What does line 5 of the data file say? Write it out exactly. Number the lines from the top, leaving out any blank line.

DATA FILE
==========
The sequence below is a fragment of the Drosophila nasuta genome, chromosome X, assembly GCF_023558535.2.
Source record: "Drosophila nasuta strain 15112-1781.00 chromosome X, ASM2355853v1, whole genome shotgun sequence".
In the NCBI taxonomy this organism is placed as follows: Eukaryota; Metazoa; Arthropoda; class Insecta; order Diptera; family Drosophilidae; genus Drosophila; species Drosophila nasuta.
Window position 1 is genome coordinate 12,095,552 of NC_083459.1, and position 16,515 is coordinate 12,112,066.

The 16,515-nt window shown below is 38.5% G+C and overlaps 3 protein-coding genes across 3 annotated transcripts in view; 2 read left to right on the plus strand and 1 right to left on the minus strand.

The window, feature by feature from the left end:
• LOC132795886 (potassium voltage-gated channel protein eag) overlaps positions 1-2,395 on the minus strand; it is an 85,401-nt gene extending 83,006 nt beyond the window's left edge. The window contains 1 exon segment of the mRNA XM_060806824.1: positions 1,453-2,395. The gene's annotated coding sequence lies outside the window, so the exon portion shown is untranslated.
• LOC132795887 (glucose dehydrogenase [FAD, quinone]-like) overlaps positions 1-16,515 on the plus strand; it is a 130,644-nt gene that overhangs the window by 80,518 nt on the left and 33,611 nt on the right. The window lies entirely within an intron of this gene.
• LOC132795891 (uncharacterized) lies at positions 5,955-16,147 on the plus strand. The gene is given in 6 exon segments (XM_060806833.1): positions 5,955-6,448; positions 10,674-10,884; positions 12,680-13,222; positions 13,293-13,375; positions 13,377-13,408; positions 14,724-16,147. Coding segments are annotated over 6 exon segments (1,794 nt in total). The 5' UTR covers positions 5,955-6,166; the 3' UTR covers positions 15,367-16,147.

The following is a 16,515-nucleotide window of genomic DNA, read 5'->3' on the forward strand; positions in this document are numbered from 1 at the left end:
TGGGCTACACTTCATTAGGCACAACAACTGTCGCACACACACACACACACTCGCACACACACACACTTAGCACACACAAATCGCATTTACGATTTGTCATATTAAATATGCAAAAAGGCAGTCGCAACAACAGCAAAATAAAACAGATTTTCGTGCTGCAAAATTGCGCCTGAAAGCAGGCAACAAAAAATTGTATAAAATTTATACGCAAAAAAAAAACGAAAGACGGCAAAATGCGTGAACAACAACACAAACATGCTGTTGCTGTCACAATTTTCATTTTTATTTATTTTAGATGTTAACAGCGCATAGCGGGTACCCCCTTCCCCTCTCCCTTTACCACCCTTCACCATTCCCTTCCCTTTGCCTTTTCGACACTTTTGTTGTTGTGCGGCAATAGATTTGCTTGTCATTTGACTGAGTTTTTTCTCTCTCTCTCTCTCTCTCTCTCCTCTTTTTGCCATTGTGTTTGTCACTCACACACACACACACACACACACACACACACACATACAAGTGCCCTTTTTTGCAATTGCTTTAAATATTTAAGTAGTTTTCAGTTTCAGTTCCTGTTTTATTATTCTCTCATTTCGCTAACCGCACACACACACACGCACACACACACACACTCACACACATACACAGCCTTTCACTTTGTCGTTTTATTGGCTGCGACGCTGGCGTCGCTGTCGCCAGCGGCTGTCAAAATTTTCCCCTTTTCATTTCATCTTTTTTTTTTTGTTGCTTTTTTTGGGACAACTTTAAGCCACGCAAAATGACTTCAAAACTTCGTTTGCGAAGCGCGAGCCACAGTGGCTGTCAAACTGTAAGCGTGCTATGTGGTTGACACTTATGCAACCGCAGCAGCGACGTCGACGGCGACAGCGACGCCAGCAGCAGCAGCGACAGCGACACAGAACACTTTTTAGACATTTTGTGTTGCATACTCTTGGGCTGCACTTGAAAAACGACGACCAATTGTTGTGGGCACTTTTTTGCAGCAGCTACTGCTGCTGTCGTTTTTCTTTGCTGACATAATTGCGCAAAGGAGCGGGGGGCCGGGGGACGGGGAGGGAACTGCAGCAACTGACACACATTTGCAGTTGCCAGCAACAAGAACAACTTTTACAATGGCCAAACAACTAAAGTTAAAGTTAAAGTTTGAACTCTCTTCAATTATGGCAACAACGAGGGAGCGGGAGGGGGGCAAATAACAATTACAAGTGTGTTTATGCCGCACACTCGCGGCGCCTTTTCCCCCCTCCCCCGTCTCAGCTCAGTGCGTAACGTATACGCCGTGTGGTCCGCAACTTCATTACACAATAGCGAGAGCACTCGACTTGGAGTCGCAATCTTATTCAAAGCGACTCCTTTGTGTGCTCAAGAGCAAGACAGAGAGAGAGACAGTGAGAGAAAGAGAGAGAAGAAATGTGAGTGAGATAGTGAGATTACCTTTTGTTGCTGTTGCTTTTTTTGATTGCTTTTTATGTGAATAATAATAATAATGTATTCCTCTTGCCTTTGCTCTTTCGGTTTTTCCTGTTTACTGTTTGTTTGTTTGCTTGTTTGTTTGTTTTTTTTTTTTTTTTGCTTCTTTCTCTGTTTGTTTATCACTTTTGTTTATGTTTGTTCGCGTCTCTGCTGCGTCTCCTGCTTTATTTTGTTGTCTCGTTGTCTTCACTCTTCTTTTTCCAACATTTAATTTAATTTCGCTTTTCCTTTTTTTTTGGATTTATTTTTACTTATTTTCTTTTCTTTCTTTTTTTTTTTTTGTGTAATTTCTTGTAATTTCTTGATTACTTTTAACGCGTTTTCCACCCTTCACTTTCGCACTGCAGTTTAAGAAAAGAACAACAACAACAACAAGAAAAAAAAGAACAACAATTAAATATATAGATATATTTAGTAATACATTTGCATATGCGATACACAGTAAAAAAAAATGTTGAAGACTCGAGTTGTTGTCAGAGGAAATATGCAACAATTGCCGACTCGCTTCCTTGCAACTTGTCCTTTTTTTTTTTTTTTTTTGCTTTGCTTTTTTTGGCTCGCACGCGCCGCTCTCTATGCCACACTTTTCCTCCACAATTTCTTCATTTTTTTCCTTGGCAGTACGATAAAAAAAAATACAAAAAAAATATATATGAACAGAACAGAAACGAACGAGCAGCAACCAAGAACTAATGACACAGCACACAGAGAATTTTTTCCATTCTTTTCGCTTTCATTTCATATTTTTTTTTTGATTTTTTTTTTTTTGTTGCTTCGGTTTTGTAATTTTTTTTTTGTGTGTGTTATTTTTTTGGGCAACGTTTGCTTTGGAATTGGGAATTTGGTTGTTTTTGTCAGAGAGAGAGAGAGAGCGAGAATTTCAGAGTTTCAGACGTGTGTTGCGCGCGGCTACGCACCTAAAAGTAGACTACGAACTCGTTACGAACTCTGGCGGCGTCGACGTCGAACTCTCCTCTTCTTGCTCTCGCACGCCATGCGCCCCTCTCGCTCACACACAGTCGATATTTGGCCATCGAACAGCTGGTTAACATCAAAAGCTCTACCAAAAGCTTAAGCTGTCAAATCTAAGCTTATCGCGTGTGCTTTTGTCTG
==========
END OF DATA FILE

The 16,515-nt window shown below is 38.5% G+C and overlaps 3 protein-coding genes across 3 annotated transcripts in view; 2 read left to right on the plus strand and 1 right to left on the minus strand.